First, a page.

Henry Darger was a reclusive Chicago janitor who made scores of gorgeous, gigantic collage-paintings of hordes of naked little girls fleeing men in Civil War uniforms, all to illustrate an unpublished 8,000-page novel. It figures that Sufjan Stevens would write a song ("The Vivian Girls Are Visited in the Night by Saint Dargarius") that cites Darger — Stevens aspires (and comes excitingly close) to such prolific crackpot genius, the same ineffable, peculiarly American vision that… read more »
Henry Darger was a reclusive Chicago janitor who made scores of gorgeous, gigantic collage-paintings of hordes of naked little girls fleeing men in Civil War uniforms, all to illustrate an unpublished 8,000-page novel. It figures that Sufjan Stevens would write a song ("The Vivian Girls Are Visited in the Night by Saint Dargarius") that cites Darger — Stevens aspires (and comes excitingly close) to such prolific crackpot genius, the same ineffable, peculiarly American vision that marked assemblagist Joseph Cornell and composer Charles Ives, artists who fashioned highly wrought, idiosyncratic worlds that resounded with invention and a uniquely do-it-yourself Yankee streak that resonate to this day.
More songs about the Land of Lincoln, The Avalanche is a lengthy farrago of reworked outtakes from Stevens 'lambent 2005 concept piece Illinois, continuing the original album's rapturous embrace of history, its rococo arrangements encompassing all manner of era, genre, and mood, branching out in all dimensions in a futile but admirable attempt to render a sonic vista that spans both the old, weird America and the new, even weirder one.
The album's quaint mien, contrasted with its obsessive, digitally enabled sense of craft, harbors an uneasy ebb and flow between folksy Americana ("Saul Bellow") and the brainy chill of post-rock ("Dear Mr. Supercomputer"). Marching band instruments dominate the proceedings in burnished tones while the banjo provides a taut, rustic filigree that threads through the entire album like chicken wire; even the synths burble and gleam in a comfily analogue, Space Age way, but all the pristine precision fairly reeks of Pro Tools. Conversely, Stevens electronically massages his voice, but only to give it a papery edge that makes it innocently sibilant, an effect heightened by his pretty, boyish tenor. It rarely lurches too far in either direction, though, lending the entire proceedings an almost giddy tension.
Besides an arcane geographical survey of places like Pittsfield and Springfield, not to mention no less than three different lakes, The Avalanche is a grab-bag of impressionistic biographies of Illinoisians like the first female mayor of Chicago, Jane Byrne; Clyde Tombaugh, the man who discovered the planet Pluto; and Saul Alinsky, "the father of community organizing." You can hear the olde Yankee streak in the proud banjo, woodwind, and brass counterpoint of "Adlai Stevenson," patriotic snare drums tip-tapping in the historical distance, handclaps punctuating his homage to the beloved former governor of Illinois and two-time Democratic presidential nominee. Topics like the Henney Buggy Company and the infamous Palm Sunday Tornado Outbreak of 1965 — not to mention those ten-word song titles — get a little precious, but Stevens easily eludes the barely-masked condescension of other arty swan-dives into Americana like David Byrne's smarmy True Stories.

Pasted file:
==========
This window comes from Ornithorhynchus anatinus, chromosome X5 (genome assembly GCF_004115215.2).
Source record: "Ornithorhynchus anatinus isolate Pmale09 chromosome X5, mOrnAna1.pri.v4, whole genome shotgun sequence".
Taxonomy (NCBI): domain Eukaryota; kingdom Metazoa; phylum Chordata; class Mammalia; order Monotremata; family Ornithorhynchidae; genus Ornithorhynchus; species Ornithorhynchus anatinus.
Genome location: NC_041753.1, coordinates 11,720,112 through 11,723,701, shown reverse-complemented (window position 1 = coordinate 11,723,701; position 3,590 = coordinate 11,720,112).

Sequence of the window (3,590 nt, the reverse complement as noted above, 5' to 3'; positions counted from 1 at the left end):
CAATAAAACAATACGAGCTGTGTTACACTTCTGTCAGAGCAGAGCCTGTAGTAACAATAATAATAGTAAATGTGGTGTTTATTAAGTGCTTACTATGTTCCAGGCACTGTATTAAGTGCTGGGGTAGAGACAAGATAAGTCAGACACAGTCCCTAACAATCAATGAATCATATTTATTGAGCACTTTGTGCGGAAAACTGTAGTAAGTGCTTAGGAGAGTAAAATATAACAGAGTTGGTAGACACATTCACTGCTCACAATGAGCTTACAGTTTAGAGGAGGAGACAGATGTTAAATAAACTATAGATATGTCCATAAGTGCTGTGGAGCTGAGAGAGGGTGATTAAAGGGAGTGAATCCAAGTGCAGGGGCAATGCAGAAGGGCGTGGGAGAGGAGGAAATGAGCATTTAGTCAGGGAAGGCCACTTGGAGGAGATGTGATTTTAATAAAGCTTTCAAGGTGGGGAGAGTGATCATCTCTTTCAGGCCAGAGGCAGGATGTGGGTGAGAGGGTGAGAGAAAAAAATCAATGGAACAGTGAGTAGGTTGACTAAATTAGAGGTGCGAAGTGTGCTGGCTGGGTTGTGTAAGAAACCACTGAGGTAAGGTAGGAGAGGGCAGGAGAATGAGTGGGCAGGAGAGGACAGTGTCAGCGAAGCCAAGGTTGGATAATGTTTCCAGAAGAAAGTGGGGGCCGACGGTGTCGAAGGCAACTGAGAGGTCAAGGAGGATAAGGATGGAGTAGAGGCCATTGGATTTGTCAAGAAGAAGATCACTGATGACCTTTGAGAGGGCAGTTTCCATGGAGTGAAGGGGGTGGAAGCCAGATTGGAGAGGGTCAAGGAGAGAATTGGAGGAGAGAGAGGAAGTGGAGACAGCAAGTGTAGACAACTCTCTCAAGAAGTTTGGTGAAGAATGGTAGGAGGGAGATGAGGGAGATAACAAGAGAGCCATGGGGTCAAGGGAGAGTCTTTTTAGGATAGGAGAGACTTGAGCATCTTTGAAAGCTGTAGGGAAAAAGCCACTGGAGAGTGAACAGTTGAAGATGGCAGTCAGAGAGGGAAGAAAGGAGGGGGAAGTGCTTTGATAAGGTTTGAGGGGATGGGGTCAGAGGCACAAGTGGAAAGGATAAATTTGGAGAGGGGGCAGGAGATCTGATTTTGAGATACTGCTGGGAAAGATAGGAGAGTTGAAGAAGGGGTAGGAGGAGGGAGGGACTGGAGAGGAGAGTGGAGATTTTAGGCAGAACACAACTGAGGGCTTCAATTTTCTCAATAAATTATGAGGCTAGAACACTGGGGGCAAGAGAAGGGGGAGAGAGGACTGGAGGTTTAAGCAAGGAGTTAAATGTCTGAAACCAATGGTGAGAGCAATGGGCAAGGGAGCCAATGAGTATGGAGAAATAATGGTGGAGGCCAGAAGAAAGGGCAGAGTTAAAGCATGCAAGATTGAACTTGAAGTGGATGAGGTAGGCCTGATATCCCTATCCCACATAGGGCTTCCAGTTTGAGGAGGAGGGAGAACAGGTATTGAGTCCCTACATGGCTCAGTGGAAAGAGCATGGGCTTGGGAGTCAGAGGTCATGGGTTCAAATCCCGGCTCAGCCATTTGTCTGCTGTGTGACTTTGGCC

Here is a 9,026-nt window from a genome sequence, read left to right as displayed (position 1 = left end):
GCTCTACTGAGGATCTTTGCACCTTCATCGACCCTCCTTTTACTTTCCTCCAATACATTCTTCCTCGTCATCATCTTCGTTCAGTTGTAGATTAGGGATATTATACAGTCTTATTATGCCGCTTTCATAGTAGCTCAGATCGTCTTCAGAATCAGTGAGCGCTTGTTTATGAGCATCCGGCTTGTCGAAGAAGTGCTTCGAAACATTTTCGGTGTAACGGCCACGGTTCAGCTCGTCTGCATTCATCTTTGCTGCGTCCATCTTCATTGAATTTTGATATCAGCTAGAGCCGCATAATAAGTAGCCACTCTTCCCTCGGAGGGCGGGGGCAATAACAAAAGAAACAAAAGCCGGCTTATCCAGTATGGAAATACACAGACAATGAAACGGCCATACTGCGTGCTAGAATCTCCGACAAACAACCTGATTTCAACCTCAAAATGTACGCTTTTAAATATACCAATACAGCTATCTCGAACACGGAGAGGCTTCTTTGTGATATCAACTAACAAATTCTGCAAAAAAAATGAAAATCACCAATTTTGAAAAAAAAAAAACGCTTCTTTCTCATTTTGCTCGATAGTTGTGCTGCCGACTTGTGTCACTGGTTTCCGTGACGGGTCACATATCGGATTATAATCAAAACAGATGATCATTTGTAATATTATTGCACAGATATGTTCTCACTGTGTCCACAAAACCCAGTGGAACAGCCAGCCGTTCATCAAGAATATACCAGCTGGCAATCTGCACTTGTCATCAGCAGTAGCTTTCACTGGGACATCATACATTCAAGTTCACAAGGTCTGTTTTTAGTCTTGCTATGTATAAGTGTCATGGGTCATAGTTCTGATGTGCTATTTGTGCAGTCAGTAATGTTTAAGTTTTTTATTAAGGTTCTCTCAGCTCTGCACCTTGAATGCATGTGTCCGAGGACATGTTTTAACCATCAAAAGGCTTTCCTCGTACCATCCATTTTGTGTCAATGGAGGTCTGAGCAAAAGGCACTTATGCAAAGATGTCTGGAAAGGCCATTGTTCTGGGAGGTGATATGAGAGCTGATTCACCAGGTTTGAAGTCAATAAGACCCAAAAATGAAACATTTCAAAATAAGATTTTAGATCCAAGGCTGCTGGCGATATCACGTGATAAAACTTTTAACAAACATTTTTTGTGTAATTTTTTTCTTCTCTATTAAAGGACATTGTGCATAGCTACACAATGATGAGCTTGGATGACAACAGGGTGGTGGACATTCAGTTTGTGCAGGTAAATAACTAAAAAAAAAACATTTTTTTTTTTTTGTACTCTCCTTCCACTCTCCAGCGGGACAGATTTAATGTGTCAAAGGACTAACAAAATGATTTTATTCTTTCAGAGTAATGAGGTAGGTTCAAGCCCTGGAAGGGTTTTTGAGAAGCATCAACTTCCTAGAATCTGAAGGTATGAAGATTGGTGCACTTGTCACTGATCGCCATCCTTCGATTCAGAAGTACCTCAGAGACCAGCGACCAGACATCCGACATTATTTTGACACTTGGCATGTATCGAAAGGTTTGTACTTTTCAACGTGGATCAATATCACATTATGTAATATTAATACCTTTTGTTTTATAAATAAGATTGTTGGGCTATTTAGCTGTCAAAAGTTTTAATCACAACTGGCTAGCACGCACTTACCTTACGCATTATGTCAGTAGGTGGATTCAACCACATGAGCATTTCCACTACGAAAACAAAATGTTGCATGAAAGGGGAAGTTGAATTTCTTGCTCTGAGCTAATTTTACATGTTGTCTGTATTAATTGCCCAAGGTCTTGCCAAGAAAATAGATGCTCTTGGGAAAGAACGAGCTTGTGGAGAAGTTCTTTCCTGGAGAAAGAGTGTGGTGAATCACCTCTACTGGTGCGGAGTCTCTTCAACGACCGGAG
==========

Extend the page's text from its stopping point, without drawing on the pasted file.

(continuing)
The Darger tune does venture in the realm of the unreal, an instrumental with whirling sounds that recall Darger's spooky epic as a malfunctioning electric cable summons up the man's apparent mental disarray. Outright reference points are few and far between, although that's definitely a tip of the hat to CSNY-era Neil Young on "Springfield, or Bobby Got a Shadfly Caught in his Hair," complete with subdued Youngian electric guitar squalling, and "No Man's Land" vividly recalls Yellow Submarine-era Beatles even as it alludes to Woody Guthrie. Stevens does cover himself, however, venturing three reprises of the moving Illinois highlight "Chicago," although the clutter of the "Multiple Personality Disorder version" obscures the song's wise, confessional force.
Albums of "outtakes and extras" rarely bode well — if they didn't make the album, they're probably not worth listening to. But The Avalanche is more like an extended reprise of its mother album, an encore that, while perhaps not quite as strong as the main show, extends the joy farther and deeper than anyone could ever hope. A patchwork of passages of gratuitously sublime beauty — and often catchier than its predecessor — The Avalanche is one hell of a lagniappe. If only he'd written a song about Barack Obama.